By the end of March 1945, with World War II drawing to a close, Corporal Daniel Hyams was an escaped prisoner-of-war who had spent the previous 20 months living a hide-and-seek existence in the foothills of the mountains to the rear of Bergamo.
Daniel George Hyams was born on June 1, 1921, in Jeppestown, Johannesburg. He was the second child of Louis George Hyams and his wife, Mary Joseph Hyams.
Louis was of Jewish extraction and traced his family’s roots to a district of Spitalfields, in the east end of London. His parents had left England and joined the many others in coming to seek their fortune in the proliferating gold mines of Johannesburg at the turn of the century.
Although he was Jewish himself, Hyams senior insisted that his two sons have a Catholic upbringing, in accordance with their mother’s religious background.
Accordingly, on March 10, 1922, Daniel George Hyams (or simply Danny, as he came to be known throughout his life), was baptised by Fr Francis in St Anne’s Catholic church in the eastern Johannesburg suburb of Belgravia, with his maternal grandfather Louis Bretton and aunt Lucy Bretton as sponsors.
From the very early age of four, both Danny and his older brother Louis Jnr were sent to boarding school at the Dominican mission in Potgietersrust (now known as Mokopane). Later, they attended the Little Flower College in Pietersburg (Polokwane) in the northern province of Limpopo.
Little Flower, run by the Flemish Brothers of Charity, provided the two brothers with a sound grounding in academics, spiritual development and sports.
Danny completed his secondary schooling at the tender age of 16, and as head boy and an accomplished track and field runner. After high school he enrolled at the University of Witwatersrand for studies in accounting.
With the outbreak of World War II, and after persistent persuasion, Mr Hyams finally relented and allowed his youngest son to take the oath to volunteer for active service in North Africa with the Rand Light Infantry (RLI). His older brother, and boyhood hero Louis had already joined the recruiting queues of the various regiments and services.
Mobilisation orders arrived for Danny on June 8, 1940, a week after his 19th birthday. Almost a year later, on June 21, 1941, Danny disembarked from the IIe de France at Port Tewfik, at Egypt’s Suez Canal, to participate in the North Africa Allied campaign.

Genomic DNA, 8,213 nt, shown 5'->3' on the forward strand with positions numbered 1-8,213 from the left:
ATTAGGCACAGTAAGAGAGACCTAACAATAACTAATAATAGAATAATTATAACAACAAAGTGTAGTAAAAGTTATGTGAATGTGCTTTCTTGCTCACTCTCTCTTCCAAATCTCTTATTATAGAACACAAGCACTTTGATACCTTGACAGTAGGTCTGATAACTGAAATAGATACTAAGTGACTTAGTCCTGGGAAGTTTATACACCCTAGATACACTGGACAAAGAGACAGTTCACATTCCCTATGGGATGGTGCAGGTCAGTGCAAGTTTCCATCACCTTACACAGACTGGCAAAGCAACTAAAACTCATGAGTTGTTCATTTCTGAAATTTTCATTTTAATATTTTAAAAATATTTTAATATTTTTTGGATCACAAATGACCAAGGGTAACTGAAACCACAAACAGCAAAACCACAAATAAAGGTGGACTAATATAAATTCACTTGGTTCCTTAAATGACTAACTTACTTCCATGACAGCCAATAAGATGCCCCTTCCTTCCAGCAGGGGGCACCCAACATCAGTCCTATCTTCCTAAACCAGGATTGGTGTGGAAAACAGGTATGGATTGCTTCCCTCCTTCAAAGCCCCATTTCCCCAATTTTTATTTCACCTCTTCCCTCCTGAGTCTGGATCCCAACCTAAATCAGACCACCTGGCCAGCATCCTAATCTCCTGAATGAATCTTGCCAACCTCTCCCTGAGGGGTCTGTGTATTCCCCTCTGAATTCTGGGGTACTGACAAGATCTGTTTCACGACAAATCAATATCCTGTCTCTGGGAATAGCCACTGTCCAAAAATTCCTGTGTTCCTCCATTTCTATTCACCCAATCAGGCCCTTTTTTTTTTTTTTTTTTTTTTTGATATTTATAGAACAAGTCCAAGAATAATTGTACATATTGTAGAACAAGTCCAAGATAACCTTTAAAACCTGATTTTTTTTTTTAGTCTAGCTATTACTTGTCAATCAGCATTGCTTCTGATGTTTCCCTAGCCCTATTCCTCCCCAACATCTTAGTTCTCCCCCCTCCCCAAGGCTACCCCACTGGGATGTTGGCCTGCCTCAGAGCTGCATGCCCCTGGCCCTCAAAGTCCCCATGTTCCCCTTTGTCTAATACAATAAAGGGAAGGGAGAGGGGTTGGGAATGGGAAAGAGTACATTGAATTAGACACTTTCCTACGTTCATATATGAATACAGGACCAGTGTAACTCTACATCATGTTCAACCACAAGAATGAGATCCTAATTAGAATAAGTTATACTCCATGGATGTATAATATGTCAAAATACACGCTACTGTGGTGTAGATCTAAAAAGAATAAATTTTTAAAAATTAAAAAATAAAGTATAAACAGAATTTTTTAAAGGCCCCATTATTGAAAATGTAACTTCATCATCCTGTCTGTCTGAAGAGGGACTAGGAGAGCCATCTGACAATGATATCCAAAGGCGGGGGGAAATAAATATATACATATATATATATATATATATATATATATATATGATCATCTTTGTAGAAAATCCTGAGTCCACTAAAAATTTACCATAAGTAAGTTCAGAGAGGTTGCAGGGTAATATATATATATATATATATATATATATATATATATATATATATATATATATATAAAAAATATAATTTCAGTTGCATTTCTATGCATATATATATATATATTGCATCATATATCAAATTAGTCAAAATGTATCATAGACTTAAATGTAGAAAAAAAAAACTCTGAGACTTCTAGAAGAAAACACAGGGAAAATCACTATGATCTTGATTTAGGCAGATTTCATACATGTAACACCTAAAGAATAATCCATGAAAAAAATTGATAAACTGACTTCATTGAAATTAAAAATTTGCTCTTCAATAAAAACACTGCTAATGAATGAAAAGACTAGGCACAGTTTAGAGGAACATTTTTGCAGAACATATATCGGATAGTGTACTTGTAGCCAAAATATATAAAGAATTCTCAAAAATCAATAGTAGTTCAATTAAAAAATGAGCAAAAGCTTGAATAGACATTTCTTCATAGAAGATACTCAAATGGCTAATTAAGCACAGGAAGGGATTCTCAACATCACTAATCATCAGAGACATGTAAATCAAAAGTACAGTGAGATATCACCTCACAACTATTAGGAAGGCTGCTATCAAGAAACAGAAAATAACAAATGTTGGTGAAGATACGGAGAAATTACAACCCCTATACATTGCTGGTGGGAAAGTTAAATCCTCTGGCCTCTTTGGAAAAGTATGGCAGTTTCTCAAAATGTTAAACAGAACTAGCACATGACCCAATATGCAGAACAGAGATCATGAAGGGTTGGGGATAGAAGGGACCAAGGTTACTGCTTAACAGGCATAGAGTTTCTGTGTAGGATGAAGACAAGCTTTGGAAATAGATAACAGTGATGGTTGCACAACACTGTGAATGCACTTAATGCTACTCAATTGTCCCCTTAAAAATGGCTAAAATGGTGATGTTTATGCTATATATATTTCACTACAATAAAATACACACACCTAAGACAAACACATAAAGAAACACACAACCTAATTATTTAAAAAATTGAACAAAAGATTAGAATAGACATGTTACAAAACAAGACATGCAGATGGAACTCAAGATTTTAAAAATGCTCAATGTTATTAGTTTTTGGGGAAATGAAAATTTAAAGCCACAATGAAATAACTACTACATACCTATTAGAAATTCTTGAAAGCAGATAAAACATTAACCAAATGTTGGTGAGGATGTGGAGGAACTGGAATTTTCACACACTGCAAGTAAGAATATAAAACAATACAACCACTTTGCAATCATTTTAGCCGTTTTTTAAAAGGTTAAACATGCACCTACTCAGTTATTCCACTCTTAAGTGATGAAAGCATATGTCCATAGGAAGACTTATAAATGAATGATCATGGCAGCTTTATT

Escape from POW camp
The dawn of Sunday, June 21, 1942, saw Tobruk in flames. Corporal Hyams and other members of the RLI Composite Company started a 100km trek eastwards towards Egypt’s eastern borderline.
After several narrow escapes avoiding Axis Forces, and suffering from a shortage of food and water, the group reached the Egyptian-Libyan border, and fate intervened. On June 27, Danny and his fellow troopers were captured by Mussolini’s fascist insurgents.
A series of transfers to various prisoner-of-war camps took place until they were sent to “Campo Concentrate to Grumellina” in Bergamo.
With the September 8, 1943, Badoglio Proclamation announcing the armistice between Italy and the Allied Forces, the POWs at Grumellina overpowered the camp guards and escaped to the mountains behind Bergamo.
To their relief they were well-looked after by the local population, who shared what they could with the escapees from their own meagre resources.
The POWs had kept remarkably well during the first winter, but later a nasty boil developed below Danny’s chin. Palmieri Piccolbone, a local villager who was allocated the responsibility of looking after Danny, insisted that the corporal get help from La Signora Elvira Rota—Domitilla’s mother—in the neighbouring village of Albenza.
NEXT WEEK: Three men vie for one girl.